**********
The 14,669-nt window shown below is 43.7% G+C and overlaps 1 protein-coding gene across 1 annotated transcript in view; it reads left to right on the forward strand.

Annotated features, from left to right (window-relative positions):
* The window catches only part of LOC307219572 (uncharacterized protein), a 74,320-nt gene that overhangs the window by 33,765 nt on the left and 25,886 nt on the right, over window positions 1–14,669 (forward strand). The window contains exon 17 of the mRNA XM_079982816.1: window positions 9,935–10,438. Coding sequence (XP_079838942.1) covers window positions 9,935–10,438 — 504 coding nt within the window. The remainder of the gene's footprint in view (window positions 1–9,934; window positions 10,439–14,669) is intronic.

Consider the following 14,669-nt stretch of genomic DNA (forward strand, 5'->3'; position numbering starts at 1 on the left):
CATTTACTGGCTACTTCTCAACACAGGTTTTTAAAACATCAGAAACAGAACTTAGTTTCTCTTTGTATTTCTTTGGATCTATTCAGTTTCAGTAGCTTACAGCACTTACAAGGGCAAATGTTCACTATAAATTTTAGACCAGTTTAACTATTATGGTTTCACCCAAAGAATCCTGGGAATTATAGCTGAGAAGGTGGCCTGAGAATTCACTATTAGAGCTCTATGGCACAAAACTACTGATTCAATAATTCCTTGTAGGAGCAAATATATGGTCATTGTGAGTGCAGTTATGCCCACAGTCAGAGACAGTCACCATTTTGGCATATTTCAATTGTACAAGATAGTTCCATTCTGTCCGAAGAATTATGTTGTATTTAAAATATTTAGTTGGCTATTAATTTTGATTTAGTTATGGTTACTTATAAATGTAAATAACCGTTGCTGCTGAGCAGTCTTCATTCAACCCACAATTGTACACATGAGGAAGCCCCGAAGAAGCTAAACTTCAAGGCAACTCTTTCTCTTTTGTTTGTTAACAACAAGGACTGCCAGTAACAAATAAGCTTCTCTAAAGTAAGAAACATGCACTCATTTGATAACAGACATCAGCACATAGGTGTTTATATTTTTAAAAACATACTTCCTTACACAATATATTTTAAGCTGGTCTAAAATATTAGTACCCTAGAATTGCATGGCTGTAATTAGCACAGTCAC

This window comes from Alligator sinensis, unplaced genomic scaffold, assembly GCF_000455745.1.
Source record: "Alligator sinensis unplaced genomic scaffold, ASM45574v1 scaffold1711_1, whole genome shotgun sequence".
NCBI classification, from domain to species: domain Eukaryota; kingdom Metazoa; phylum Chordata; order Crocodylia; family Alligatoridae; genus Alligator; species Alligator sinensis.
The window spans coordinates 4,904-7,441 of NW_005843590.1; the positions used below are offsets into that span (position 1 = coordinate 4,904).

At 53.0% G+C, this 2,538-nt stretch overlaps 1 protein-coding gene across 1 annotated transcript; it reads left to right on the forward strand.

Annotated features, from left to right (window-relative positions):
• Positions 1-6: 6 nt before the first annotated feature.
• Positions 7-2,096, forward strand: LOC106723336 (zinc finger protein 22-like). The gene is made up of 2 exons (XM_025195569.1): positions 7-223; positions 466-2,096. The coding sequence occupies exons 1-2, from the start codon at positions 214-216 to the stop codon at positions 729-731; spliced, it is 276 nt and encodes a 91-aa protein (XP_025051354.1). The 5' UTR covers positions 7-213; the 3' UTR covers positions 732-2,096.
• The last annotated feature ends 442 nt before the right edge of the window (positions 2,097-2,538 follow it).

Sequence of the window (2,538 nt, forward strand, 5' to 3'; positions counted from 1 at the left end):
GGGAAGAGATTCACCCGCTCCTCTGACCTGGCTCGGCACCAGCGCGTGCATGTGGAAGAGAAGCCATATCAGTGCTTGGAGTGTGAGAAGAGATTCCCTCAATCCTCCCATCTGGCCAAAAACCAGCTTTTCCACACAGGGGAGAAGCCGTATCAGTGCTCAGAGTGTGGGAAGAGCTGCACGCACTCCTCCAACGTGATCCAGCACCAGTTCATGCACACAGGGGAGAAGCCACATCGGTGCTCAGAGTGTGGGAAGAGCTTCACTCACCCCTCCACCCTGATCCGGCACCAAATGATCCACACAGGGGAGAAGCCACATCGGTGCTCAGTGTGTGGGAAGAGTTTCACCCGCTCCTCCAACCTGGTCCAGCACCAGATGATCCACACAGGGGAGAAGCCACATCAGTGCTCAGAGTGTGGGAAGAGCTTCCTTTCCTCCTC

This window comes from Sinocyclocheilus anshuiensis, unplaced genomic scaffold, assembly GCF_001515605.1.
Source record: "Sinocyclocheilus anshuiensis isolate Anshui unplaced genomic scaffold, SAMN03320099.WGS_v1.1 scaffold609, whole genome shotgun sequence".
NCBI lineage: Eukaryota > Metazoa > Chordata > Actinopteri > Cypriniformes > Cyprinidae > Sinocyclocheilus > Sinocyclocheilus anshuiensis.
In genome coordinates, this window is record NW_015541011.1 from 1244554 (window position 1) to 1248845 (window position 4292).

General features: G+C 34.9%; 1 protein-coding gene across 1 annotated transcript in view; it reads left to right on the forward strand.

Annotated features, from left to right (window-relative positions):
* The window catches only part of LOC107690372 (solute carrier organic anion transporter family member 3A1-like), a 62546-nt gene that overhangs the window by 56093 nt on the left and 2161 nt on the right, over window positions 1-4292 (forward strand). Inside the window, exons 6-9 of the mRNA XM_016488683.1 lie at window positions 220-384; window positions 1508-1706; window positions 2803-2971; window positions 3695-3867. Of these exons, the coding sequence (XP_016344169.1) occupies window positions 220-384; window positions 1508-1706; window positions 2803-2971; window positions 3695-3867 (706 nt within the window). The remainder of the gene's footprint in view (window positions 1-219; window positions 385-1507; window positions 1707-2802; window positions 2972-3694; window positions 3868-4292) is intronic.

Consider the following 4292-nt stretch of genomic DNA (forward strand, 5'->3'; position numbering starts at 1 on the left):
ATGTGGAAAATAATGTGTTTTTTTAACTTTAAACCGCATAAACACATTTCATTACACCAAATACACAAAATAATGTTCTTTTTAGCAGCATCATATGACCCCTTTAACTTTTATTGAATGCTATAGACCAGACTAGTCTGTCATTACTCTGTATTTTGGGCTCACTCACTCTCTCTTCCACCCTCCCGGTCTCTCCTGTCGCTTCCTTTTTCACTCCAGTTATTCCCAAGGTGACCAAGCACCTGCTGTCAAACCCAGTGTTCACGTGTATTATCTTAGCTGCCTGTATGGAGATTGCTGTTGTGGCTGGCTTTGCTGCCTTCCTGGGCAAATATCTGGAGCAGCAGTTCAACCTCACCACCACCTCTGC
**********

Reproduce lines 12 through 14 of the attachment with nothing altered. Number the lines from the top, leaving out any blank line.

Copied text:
• Positions 1-6: 6 nt before the first annotated feature.
• Positions 7-2,096, forward strand: LOC106723336 (zinc finger protein 22-like). The gene is made up of 2 exons (XM_025195569.1): positions 7-223; positions 466-2,096. The coding sequence occupies exons 1-2, from the start codon at positions 214-216 to the stop codon at positions 729-731; spliced, it is 276 nt and encodes a 91-aa protein (XP_025051354.1). The 5' UTR covers positions 7-213; the 3' UTR covers positions 732-2,096.
• The last annotated feature ends 442 nt before the right edge of the window (positions 2,097-2,538 follow it).